da “LeScienze.it” 12.12.2009
What Do Transitive Inference and Class Inclusion Have in Common? Categorical (Co)Products and Cognitive Development
1 Neuroscience Research Institute, National Institute of Advanced Industrial Science and Technology (AIST), Tsukuba, Ibaraki, Japan, 2 School of Computer Science and Engineering, The University of New South Wales, Sydney, New South Wales, Australia, 3 School of Psychology, Griffith University, Brisbane, Queensland, Australia
Transitive inference, class inclusion and a variety of other inferential abilities have strikingly similar developmental profiles—all are acquired around the age of five. Yet, little is known about the reasons for this correspondence. Category theory was invented as a formal means of establishing commonalities between various mathematical structures. We use category theory to show that transitive inference and class inclusion involve dual mathematical structures, called product and coproduct. Other inferential tasks with similar developmental profiles, including matrix completion, cardinality, dimensional changed card sorting, balance-scale (weight-distance integration), and Theory of Mind also involve these structures. By contrast, (co)products are not involved in the behaviours exhibited by younger children on these tasks, or simplified versions that are within their ability. These results point to a fundamental cognitive principle under development during childhood that is the capacity to compute (co)products in the categorical sense.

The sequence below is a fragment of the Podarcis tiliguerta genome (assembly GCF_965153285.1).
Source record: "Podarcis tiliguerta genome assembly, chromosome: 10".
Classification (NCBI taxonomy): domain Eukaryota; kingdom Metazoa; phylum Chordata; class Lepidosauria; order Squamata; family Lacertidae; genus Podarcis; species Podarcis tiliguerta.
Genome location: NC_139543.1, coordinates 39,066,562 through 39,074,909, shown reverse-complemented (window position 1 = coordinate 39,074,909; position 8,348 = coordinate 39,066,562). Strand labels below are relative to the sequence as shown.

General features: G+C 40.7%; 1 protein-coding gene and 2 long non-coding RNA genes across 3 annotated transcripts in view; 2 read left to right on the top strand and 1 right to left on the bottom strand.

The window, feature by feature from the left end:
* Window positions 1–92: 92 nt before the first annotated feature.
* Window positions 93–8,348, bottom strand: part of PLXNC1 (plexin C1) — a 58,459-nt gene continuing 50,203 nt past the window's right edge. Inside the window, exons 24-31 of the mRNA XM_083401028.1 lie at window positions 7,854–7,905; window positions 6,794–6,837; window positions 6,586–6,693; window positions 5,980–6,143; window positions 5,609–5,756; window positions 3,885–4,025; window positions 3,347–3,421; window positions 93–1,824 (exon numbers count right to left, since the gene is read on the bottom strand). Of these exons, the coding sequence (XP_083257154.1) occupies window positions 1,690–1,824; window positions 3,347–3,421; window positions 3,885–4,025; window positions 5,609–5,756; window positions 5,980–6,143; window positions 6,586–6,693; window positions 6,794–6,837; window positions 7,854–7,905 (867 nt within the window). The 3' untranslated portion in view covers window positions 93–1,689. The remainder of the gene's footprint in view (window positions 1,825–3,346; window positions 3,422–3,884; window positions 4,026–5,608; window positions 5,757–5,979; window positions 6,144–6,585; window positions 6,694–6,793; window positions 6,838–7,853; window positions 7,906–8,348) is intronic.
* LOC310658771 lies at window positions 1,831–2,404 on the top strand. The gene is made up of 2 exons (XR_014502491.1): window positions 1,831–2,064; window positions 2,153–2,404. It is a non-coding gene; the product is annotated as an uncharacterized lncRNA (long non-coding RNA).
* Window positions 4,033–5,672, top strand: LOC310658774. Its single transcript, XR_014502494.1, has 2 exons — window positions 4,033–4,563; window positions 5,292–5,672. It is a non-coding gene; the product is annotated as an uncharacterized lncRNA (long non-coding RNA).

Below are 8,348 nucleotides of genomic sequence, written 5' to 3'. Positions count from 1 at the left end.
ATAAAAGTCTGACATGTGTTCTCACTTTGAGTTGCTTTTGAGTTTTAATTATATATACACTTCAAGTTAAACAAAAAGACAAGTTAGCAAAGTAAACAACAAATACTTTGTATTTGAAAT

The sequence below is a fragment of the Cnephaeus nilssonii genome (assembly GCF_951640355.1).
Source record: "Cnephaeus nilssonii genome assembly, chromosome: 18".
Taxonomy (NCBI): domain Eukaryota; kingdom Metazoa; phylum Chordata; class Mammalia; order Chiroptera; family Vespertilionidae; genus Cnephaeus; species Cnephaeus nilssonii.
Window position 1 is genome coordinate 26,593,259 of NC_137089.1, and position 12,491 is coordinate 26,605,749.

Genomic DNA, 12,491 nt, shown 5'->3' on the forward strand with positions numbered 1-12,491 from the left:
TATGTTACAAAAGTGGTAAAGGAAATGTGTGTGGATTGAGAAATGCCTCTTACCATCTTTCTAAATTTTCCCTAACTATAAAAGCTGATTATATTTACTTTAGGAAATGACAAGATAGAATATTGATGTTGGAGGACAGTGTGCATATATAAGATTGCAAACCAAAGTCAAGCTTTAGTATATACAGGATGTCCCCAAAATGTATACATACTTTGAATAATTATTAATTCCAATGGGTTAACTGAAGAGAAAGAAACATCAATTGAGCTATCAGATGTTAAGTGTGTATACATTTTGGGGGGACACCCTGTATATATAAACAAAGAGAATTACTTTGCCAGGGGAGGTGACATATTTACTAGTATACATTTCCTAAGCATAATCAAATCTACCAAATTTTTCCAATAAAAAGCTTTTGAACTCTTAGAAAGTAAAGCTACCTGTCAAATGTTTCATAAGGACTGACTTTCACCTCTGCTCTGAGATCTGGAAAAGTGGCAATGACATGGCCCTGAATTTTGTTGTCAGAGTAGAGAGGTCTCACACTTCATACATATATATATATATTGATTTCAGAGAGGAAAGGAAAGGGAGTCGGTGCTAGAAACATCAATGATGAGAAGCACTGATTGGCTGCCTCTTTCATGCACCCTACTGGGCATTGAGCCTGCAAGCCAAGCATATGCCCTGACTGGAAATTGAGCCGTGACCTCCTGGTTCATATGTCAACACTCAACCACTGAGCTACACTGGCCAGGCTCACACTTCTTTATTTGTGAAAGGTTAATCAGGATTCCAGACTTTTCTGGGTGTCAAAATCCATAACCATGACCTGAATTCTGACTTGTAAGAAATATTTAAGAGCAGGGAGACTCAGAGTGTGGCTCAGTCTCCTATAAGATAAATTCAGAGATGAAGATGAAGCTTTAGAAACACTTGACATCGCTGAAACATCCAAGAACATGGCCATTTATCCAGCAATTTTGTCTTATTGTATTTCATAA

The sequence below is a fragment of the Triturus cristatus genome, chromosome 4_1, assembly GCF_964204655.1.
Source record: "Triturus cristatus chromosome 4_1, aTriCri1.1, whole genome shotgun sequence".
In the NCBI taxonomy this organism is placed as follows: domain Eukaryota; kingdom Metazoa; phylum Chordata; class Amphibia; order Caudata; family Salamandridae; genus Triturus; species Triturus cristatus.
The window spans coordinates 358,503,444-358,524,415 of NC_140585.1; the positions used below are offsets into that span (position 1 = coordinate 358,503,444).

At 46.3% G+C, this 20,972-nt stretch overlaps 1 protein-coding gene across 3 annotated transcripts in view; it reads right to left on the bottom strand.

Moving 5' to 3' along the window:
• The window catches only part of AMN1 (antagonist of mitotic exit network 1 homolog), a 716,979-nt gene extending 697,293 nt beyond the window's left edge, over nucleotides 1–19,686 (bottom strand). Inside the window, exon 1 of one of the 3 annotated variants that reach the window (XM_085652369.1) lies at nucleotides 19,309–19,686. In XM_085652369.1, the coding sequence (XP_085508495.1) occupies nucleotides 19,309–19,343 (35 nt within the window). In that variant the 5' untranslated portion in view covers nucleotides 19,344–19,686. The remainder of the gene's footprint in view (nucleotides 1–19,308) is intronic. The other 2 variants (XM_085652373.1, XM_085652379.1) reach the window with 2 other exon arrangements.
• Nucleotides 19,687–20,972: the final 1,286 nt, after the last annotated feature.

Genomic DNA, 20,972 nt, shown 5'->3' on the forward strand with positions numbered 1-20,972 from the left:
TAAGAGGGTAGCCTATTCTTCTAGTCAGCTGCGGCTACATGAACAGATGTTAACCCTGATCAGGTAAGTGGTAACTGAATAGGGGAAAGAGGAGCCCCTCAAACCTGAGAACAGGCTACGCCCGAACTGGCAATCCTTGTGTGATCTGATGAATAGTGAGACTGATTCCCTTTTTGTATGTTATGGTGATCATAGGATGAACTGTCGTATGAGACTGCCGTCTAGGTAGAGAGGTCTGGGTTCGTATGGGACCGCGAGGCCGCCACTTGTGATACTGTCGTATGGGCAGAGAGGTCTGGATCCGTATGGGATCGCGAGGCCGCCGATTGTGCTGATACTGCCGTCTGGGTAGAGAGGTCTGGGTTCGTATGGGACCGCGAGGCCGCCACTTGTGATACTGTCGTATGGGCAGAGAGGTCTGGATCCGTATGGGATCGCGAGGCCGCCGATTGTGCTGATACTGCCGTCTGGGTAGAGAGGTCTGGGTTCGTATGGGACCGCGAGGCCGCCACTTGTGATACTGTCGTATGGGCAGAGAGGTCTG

Author Summary Top
Children acquire various reasoning skills during a remarkably similar period of development. Yet, the reasons for these similarities are a mystery. Two examples are Transitive Inference and Class Inclusion, which develop around five years of age. Older children understand that if John is taller than Mary, and Mary is taller than Sue, then John is also taller than Sue. This form of reasoning is called transitive inference. Older children also understand that there are more fruits than apples. This inference is called class inclusion. We explain why these and a variety of other abilities show the same development using a branch of mathematics called category theory. Category theory reveals that they have related underlying structure. So, despite their apparent superficial differences these reasoning abilities have similar profiles of development because they involve related sorts of processes.